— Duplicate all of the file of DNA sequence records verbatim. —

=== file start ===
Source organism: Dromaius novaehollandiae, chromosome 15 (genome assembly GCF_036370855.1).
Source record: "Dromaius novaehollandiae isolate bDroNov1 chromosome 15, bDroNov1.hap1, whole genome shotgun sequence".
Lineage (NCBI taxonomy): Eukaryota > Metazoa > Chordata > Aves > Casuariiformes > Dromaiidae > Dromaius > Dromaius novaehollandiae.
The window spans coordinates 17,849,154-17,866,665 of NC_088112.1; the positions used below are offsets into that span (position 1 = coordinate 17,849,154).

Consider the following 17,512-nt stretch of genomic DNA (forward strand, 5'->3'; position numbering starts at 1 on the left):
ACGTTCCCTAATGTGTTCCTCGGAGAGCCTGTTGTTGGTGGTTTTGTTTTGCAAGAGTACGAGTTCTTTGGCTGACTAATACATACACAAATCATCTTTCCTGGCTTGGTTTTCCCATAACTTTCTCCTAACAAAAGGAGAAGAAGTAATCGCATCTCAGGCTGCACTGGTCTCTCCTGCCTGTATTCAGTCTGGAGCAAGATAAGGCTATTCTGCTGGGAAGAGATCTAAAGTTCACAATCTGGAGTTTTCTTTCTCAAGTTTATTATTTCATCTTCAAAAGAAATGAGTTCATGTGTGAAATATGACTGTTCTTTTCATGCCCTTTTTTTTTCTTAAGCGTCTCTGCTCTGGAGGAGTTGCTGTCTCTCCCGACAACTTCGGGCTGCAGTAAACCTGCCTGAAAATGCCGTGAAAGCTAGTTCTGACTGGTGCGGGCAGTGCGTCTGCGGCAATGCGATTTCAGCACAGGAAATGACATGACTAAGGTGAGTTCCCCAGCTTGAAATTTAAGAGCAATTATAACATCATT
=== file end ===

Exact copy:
Source organism: Dromaius novaehollandiae, chromosome 15 (genome assembly GCF_036370855.1).
Source record: "Dromaius novaehollandiae isolate bDroNov1 chromosome 15, bDroNov1.hap1, whole genome shotgun sequence".
Lineage (NCBI taxonomy): Eukaryota > Metazoa > Chordata > Aves > Casuariiformes > Dromaiidae > Dromaius > Dromaius novaehollandiae.
The window spans coordinates 17,849,154-17,866,665 of NC_088112.1; the positions used below are offsets into that span (position 1 = coordinate 17,849,154).

Consider the following 17,512-nt stretch of genomic DNA (forward strand, 5'->3'; position numbering starts at 1 on the left):
ACGTTCCCTAATGTGTTCCTCGGAGAGCCTGTTGTTGGTGGTTTTGTTTTGCAAGAGTACGAGTTCTTTGGCTGACTAATACATACACAAATCATCTTTCCTGGCTTGGTTTTCCCATAACTTTCTCCTAACAAAAGGAGAAGAAGTAATCGCATCTCAGGCTGCACTGGTCTCTCCTGCCTGTATTCAGTCTGGAGCAAGATAAGGCTATTCTGCTGGGAAGAGATCTAAAGTTCACAATCTGGAGTTTTCTTTCTCAAGTTTATTATTTCATCTTCAAAAGAAATGAGTTCATGTGTGAAATATGACTGTTCTTTTCATGCCCTTTTTTTTTCTTAAGCGTCTCTGCTCTGGAGGAGTTGCTGTCTCTCCCGACAACTTCGGGCTGCAGTAAACCTGCCTGAAAATGCCGTGAAAGCTAGTTCTGACTGGTGCGGGCAGTGCGTCTGCGGCAATGCGATTTCAGCACAGGAAATGACATGACTAAGGTGAGTTCCCCAGCTTGAAATTTAAGAGCAATTATAACATCATT